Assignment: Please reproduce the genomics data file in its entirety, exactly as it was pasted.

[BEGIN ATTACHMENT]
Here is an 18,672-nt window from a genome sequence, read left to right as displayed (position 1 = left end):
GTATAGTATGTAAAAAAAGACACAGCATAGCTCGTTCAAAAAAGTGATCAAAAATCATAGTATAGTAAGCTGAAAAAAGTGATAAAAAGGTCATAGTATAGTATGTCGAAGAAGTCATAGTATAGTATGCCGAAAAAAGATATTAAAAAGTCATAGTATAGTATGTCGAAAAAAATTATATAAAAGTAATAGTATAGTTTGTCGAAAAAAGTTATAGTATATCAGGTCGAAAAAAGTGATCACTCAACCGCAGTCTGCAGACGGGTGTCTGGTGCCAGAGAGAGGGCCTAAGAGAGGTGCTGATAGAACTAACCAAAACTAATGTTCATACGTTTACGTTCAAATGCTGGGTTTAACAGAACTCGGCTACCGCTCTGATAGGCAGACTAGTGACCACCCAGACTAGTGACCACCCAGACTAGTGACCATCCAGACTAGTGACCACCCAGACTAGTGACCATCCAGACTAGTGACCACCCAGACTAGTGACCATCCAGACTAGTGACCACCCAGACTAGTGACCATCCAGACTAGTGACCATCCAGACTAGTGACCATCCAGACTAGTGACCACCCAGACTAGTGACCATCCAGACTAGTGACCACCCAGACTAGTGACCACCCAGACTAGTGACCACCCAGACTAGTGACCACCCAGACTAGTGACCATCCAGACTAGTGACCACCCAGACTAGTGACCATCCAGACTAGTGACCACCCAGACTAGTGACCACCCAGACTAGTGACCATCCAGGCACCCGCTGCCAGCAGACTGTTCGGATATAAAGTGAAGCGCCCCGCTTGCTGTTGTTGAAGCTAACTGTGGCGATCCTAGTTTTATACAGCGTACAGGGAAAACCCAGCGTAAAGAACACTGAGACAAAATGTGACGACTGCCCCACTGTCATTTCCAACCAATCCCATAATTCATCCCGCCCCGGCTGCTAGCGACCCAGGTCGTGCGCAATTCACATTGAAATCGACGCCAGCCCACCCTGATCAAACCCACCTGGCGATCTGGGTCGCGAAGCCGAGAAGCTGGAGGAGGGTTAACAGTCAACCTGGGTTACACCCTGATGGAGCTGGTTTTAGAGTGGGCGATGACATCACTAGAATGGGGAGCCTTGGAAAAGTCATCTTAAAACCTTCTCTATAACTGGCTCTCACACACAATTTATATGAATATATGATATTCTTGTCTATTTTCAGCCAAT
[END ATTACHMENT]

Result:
Here is an 18,672-nt window from a genome sequence, read left to right as displayed (position 1 = left end):
GTATAGTATGTAAAAAAAGACACAGCATAGCTCGTTCAAAAAAGTGATCAAAAATCATAGTATAGTAAGCTGAAAAAAGTGATAAAAAGGTCATAGTATAGTATGTCGAAGAAGTCATAGTATAGTATGCCGAAAAAAGATATTAAAAAGTCATAGTATAGTATGTCGAAAAAAATTATATAAAAGTAATAGTATAGTTTGTCGAAAAAAGTTATAGTATATCAGGTCGAAAAAAGTGATCACTCAACCGCAGTCTGCAGACGGGTGTCTGGTGCCAGAGAGAGGGCCTAAGAGAGGTGCTGATAGAACTAACCAAAACTAATGTTCATACGTTTACGTTCAAATGCTGGGTTTAACAGAACTCGGCTACCGCTCTGATAGGCAGACTAGTGACCACCCAGACTAGTGACCACCCAGACTAGTGACCATCCAGACTAGTGACCACCCAGACTAGTGACCATCCAGACTAGTGACCACCCAGACTAGTGACCATCCAGACTAGTGACCACCCAGACTAGTGACCATCCAGACTAGTGACCATCCAGACTAGTGACCATCCAGACTAGTGACCACCCAGACTAGTGACCATCCAGACTAGTGACCACCCAGACTAGTGACCACCCAGACTAGTGACCACCCAGACTAGTGACCACCCAGACTAGTGACCATCCAGACTAGTGACCACCCAGACTAGTGACCATCCAGACTAGTGACCACCCAGACTAGTGACCACCCAGACTAGTGACCATCCAGGCACCCGCTGCCAGCAGACTGTTCGGATATAAAGTGAAGCGCCCCGCTTGCTGTTGTTGAAGCTAACTGTGGCGATCCTAGTTTTATACAGCGTACAGGGAAAACCCAGCGTAAAGAACACTGAGACAAAATGTGACGACTGCCCCACTGTCATTTCCAACCAATCCCATAATTCATCCCGCCCCGGCTGCTAGCGACCCAGGTCGTGCGCAATTCACATTGAAATCGACGCCAGCCCACCCTGATCAAACCCACCTGGCGATCTGGGTCGCGAAGCCGAGAAGCTGGAGGAGGGTTAACAGTCAACCTGGGTTACACCCTGATGGAGCTGGTTTTAGAGTGGGCGATGACATCACTAGAATGGGGAGCCTTGGAAAAGTCATCTTAAAACCTTCTCTATAACTGGCTCTCACACACAATTTATATGAATATATGATATTCTTGTCTATTTTCAGCCAAT